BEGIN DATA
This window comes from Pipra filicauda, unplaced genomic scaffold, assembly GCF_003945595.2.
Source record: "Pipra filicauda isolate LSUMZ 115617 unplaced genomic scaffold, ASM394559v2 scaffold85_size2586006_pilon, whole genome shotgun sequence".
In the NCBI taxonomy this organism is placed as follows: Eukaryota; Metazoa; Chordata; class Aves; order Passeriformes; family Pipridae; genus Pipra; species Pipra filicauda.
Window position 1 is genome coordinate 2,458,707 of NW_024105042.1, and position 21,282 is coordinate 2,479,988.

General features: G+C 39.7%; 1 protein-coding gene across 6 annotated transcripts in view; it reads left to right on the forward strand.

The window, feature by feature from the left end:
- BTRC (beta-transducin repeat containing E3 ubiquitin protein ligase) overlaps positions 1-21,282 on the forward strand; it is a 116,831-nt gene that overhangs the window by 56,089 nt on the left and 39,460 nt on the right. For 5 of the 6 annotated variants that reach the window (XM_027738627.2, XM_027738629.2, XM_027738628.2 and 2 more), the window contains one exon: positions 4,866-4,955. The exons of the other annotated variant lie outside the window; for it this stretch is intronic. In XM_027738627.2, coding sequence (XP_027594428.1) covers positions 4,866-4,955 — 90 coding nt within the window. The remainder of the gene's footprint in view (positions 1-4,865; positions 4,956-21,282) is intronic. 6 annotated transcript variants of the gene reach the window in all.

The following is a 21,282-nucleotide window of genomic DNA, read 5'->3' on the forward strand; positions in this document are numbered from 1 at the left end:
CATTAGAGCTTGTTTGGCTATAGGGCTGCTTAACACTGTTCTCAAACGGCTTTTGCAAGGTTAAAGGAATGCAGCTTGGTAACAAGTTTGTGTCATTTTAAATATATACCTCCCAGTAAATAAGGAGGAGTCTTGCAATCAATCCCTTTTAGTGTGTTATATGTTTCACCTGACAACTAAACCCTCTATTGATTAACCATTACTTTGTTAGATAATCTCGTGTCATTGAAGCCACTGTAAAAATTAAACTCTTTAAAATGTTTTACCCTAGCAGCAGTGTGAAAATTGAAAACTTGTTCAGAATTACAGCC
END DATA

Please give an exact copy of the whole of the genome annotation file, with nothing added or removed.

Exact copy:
This window comes from Pipra filicauda, unplaced genomic scaffold, assembly GCF_003945595.2.
Source record: "Pipra filicauda isolate LSUMZ 115617 unplaced genomic scaffold, ASM394559v2 scaffold85_size2586006_pilon, whole genome shotgun sequence".
In the NCBI taxonomy this organism is placed as follows: Eukaryota; Metazoa; Chordata; class Aves; order Passeriformes; family Pipridae; genus Pipra; species Pipra filicauda.
Window position 1 is genome coordinate 2,458,707 of NW_024105042.1, and position 21,282 is coordinate 2,479,988.

General features: G+C 39.7%; 1 protein-coding gene across 6 annotated transcripts in view; it reads left to right on the forward strand.

The window, feature by feature from the left end:
- BTRC (beta-transducin repeat containing E3 ubiquitin protein ligase) overlaps positions 1-21,282 on the forward strand; it is a 116,831-nt gene that overhangs the window by 56,089 nt on the left and 39,460 nt on the right. For 5 of the 6 annotated variants that reach the window (XM_027738627.2, XM_027738629.2, XM_027738628.2 and 2 more), the window contains one exon: positions 4,866-4,955. The exons of the other annotated variant lie outside the window; for it this stretch is intronic. In XM_027738627.2, coding sequence (XP_027594428.1) covers positions 4,866-4,955 — 90 coding nt within the window. The remainder of the gene's footprint in view (positions 1-4,865; positions 4,956-21,282) is intronic. 6 annotated transcript variants of the gene reach the window in all.

The following is a 21,282-nucleotide window of genomic DNA, read 5'->3' on the forward strand; positions in this document are numbered from 1 at the left end:
CATTAGAGCTTGTTTGGCTATAGGGCTGCTTAACACTGTTCTCAAACGGCTTTTGCAAGGTTAAAGGAATGCAGCTTGGTAACAAGTTTGTGTCATTTTAAATATATACCTCCCAGTAAATAAGGAGGAGTCTTGCAATCAATCCCTTTTAGTGTGTTATATGTTTCACCTGACAACTAAACCCTCTATTGATTAACCATTACTTTGTTAGATAATCTCGTGTCATTGAAGCCACTGTAAAAATTAAACTCTTTAAAATGTTTTACCCTAGCAGCAGTGTGAAAATTGAAAACTTGTTCAGAATTACAGCC